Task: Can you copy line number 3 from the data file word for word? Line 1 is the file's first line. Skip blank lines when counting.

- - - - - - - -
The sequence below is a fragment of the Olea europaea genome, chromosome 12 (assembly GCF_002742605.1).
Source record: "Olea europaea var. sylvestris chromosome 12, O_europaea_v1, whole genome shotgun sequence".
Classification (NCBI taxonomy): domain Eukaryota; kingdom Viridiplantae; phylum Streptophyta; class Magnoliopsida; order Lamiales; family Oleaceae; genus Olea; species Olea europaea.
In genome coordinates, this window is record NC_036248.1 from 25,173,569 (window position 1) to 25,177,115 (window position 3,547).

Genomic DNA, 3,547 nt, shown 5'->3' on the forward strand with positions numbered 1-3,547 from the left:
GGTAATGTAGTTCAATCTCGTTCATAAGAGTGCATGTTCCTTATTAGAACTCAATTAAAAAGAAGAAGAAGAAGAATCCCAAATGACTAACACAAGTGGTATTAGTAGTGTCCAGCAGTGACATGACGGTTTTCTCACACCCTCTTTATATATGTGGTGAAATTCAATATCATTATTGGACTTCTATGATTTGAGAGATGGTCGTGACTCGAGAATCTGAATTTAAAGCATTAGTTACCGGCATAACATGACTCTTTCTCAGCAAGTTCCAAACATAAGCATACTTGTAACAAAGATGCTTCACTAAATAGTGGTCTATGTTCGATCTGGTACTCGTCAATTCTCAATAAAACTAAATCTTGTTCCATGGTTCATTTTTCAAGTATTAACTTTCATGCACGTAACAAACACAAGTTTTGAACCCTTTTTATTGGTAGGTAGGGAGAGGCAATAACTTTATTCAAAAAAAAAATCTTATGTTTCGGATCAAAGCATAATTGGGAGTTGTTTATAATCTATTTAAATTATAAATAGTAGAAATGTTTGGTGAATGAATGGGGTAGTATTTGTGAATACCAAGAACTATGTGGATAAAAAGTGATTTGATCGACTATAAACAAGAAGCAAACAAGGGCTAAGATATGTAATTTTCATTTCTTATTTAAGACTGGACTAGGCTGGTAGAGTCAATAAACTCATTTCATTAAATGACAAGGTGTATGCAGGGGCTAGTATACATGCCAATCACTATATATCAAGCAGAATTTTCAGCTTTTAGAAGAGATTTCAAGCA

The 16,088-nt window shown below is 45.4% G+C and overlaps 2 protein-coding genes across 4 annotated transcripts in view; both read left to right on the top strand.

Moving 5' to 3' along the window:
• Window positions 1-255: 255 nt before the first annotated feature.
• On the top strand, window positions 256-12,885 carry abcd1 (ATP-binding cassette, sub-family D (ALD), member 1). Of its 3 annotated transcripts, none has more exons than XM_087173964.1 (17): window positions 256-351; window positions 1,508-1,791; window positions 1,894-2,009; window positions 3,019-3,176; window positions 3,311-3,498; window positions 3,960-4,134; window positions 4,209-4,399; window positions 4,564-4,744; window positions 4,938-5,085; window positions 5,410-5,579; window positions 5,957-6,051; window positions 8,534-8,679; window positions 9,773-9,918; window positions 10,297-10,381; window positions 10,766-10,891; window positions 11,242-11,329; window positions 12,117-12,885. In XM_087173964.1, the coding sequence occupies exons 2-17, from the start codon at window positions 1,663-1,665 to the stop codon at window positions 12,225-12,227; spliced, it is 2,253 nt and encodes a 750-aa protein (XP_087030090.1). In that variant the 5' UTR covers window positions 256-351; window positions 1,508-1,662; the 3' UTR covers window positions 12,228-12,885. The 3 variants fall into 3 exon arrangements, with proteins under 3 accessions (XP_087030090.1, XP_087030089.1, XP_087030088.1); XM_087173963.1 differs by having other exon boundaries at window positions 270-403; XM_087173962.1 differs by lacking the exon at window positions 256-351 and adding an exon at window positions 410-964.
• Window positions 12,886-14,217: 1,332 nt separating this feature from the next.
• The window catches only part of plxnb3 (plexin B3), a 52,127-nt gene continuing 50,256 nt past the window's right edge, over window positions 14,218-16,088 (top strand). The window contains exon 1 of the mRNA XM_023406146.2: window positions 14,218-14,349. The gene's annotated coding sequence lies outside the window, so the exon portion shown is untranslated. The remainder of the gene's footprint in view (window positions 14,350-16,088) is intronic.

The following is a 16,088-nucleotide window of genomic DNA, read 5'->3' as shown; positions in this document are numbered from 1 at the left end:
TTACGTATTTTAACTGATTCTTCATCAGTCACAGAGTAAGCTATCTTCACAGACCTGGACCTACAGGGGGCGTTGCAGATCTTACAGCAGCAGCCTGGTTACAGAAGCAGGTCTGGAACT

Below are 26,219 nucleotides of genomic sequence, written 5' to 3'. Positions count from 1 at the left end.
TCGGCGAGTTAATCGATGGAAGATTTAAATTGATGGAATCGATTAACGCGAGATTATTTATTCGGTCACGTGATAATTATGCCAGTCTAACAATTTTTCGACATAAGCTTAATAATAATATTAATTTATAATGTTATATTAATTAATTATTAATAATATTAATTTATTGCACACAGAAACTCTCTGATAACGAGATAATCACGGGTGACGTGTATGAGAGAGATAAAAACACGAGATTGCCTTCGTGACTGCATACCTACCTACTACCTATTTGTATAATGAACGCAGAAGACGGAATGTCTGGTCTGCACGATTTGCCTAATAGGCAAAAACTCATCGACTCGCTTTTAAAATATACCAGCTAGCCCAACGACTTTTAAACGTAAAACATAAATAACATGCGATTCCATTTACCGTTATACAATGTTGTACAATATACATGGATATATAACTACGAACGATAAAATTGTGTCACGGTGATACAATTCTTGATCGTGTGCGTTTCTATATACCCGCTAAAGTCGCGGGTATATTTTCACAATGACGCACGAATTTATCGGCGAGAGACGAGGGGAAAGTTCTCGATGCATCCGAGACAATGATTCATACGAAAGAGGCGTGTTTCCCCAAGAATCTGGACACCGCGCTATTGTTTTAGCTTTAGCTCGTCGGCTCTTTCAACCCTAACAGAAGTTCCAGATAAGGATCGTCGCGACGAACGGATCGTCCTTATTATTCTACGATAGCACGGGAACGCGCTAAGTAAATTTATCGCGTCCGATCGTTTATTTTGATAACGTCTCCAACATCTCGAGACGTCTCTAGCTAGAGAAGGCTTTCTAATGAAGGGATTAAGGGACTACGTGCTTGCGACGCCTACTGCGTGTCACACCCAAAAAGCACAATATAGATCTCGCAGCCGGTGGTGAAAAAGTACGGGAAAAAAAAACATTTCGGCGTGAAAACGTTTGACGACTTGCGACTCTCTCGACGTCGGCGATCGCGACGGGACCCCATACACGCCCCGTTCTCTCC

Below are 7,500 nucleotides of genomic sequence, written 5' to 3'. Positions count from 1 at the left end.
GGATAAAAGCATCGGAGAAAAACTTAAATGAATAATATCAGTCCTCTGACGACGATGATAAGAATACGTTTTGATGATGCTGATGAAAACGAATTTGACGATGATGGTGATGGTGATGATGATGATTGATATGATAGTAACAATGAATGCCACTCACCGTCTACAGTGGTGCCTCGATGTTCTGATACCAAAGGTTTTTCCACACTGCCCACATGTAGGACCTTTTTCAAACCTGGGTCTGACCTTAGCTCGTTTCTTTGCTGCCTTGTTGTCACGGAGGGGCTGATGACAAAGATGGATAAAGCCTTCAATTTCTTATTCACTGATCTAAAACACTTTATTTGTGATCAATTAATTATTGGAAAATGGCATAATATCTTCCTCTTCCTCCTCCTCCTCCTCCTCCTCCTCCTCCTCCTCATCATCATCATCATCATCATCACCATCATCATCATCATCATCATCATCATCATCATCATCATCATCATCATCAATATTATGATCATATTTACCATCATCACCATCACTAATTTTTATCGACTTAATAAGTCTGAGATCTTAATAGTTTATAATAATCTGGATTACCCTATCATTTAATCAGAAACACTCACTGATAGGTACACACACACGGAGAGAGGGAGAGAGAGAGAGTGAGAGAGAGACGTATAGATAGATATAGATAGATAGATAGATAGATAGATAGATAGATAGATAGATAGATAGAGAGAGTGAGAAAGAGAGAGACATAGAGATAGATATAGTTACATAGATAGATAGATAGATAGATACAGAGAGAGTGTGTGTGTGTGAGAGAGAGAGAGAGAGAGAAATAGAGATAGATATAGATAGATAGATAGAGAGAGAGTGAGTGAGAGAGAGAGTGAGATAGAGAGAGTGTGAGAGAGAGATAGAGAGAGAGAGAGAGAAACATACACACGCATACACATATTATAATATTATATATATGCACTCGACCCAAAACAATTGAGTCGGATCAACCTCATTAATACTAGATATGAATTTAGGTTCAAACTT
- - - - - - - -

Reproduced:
Classification (NCBI taxonomy): domain Eukaryota; kingdom Viridiplantae; phylum Streptophyta; class Magnoliopsida; order Lamiales; family Oleaceae; genus Olea; species Olea europaea.